How does a Kenyan in America behave?
The other day I realized that when it comes to adjusting to the American culture, I take the “kicking and screaming” lane – ungracious, overly critical, super sensitive, remarkably adolescent in thought and action.
(if you are wondering about the Kenyan in American link, please read our story here)
Anyway, the more I thought about my unpleasant attitudes, the more I realized that some of us tend to pursue our life/marriage goals the same way.
But a few steps into the journey, we encounter the pain of dreaming.
And that’s when many engage fight mode – we fight the process, dwell on the pains and angst of it, point fingers; we become everything but gracious, grown-up, focused, learning.
We struggle to accept that the main part of “success” is what we become in the journey, not what we achieve in the end.
When you are on the throes of change and culture shock, it might feel easier to compare, criticize, day dream.
Whether you are a Kenyan in America or not, I think most of us have a Jonah inside us – brooding, unrelenting, furious that our “dreams” didn’t pan out the way we expected.
Do YOU struggle with change?
You know you are a Kenyan in America when..
1. You expect the store (supermarket) attendant to walk the entire floor, looking for a product you couldn’t find.
2. You race across pedestrian crossings.
3. Everyone seems to talk into your face (most Americans love eye contact.)
4. You expect the two guys loudly airing their views to settle the argument with bare fists.
5. You think you can jump the red light because the roads are empty (who waits at a red light in the middle of the night!?)
6. You are shell-shocked when a perfect stranger shares the story of their life within two minutes of meeting.
7. Neat lawns make you think about business opportunities – weddings, functions e.t.c
8. You walk into Home Depo looking for bugler proof doors and windows.
9. You keep breaking down the cost of life and items to Kenya shillings.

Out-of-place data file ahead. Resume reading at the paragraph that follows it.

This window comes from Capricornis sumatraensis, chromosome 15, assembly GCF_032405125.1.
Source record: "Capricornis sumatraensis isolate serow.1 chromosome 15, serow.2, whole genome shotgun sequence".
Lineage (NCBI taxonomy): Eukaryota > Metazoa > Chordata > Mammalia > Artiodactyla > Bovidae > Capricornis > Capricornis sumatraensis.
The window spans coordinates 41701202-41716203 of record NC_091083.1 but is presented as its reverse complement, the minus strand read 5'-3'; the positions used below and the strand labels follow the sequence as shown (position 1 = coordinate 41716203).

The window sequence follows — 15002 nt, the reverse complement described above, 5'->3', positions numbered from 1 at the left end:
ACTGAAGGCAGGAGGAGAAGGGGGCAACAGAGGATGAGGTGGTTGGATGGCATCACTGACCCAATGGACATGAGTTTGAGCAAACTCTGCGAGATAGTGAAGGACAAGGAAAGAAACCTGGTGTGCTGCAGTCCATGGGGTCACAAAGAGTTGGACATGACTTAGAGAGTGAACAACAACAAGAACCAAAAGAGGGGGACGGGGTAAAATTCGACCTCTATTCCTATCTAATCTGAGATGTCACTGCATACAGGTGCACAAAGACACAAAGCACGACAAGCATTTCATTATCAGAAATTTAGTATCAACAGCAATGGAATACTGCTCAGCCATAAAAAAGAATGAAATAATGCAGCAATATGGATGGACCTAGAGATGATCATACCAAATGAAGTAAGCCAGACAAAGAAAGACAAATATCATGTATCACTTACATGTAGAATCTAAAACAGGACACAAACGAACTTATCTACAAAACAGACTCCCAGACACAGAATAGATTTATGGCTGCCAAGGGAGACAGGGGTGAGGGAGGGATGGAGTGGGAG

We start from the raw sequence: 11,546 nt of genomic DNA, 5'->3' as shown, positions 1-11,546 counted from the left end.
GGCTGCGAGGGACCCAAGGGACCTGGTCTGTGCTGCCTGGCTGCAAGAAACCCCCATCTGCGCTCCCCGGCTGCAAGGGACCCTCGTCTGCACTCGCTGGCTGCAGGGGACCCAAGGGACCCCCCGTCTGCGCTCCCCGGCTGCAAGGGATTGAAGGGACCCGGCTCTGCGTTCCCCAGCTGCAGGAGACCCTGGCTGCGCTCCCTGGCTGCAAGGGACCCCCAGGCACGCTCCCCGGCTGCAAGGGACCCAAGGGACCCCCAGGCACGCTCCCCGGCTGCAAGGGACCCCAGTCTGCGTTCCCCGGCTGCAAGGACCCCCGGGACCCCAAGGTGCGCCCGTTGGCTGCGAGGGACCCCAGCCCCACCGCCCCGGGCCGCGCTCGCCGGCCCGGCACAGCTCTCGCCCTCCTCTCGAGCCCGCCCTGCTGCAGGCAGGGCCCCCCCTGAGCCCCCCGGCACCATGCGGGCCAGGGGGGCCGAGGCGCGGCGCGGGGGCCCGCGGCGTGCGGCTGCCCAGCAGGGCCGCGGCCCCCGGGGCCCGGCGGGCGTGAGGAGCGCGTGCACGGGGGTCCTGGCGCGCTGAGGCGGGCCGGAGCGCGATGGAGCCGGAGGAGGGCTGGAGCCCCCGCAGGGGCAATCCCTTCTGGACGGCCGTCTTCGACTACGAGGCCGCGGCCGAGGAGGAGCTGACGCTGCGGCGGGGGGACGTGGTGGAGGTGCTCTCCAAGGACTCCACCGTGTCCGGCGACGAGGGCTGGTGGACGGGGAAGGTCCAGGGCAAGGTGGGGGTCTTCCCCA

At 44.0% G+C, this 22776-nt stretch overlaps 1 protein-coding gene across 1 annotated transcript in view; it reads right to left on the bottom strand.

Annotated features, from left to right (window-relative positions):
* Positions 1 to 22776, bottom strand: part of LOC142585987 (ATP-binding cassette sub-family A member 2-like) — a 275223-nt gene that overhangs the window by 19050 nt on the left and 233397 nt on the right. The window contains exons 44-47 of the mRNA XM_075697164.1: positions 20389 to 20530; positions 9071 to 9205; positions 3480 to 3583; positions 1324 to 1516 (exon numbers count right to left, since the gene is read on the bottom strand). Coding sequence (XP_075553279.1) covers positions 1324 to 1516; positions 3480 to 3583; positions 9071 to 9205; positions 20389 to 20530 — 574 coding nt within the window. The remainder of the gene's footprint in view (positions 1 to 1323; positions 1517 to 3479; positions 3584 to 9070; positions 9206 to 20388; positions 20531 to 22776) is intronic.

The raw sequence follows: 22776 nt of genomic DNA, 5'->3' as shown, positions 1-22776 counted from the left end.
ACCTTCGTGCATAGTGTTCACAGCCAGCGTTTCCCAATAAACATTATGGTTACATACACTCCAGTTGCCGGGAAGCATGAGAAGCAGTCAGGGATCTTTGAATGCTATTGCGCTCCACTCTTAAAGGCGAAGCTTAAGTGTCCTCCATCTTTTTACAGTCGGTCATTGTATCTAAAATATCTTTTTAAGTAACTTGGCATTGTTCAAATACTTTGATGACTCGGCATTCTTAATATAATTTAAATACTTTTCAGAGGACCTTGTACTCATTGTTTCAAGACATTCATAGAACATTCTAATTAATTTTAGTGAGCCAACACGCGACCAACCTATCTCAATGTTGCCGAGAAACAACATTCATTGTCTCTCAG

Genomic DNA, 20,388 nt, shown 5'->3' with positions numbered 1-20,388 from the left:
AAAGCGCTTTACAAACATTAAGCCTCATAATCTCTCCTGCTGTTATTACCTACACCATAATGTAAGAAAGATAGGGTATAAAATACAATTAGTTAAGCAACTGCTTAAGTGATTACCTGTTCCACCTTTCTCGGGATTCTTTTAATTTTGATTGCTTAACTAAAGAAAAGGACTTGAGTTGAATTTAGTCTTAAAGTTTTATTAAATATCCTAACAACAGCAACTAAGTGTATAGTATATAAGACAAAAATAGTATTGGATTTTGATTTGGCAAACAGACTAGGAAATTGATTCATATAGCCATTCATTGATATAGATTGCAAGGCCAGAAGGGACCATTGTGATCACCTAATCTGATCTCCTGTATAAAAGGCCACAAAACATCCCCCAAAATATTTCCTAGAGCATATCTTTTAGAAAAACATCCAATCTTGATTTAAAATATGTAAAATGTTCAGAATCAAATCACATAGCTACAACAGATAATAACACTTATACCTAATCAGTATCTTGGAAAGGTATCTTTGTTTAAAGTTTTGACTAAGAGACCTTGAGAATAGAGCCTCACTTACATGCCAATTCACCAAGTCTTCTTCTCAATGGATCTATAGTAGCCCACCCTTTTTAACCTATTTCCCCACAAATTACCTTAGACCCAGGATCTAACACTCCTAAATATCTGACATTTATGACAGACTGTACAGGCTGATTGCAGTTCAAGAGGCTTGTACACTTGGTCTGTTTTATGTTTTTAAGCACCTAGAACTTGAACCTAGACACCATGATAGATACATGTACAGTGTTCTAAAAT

10. You go to the barbers and expect a shampoo, hair and beard work, massage, tea/coffee e.t.c – for a single (and cheap) price.
11. You avoid the “police car” even when you’ve done nothing wrong.
12. You want to offer a “helping hand” to the parents of that child having a meltdown at the toys section.
13. Statements like “Do you know Albert? He’s from Africa too” no longer aggravate you.
14. You like guessing which part of Kenya an African-America “hails” from.
Recently, my friend Jan, shared her perspective as an American who loves Kenya.
Without further ado…
You know you are an American in Kenya when..
1. You consistently step off the curb into traffic forgetting the traffic flow direction.
2. You get that deer in the headlight look at Matatu (public bus) boarding stations.
3. You just want to pay the price marked on the item for sale and be done with it. (Kenyans love a good bargain!)
4. You’ve said Jambo (hello) so often you repeat it on your sleep.
5. You are constantly surrounded by kids who wants to touch you and stare with extended hands.
6. You wonder why in the world traffic is stopped at green lights and proceeds on red lights.
7. You stare at a motorbikes carrying four people and a mattress.
8. You find it unusual that giraffes and lions roam the landscape outside a major city.
9. You cringe every time two Kenyans greet each other with a hand slap that sounds like an explosion.
10. You are longing to return to this beautiful land before your return flight even leaves the tarmac.
Question – Have you ever lived in a different culture than your own? What did you learn?
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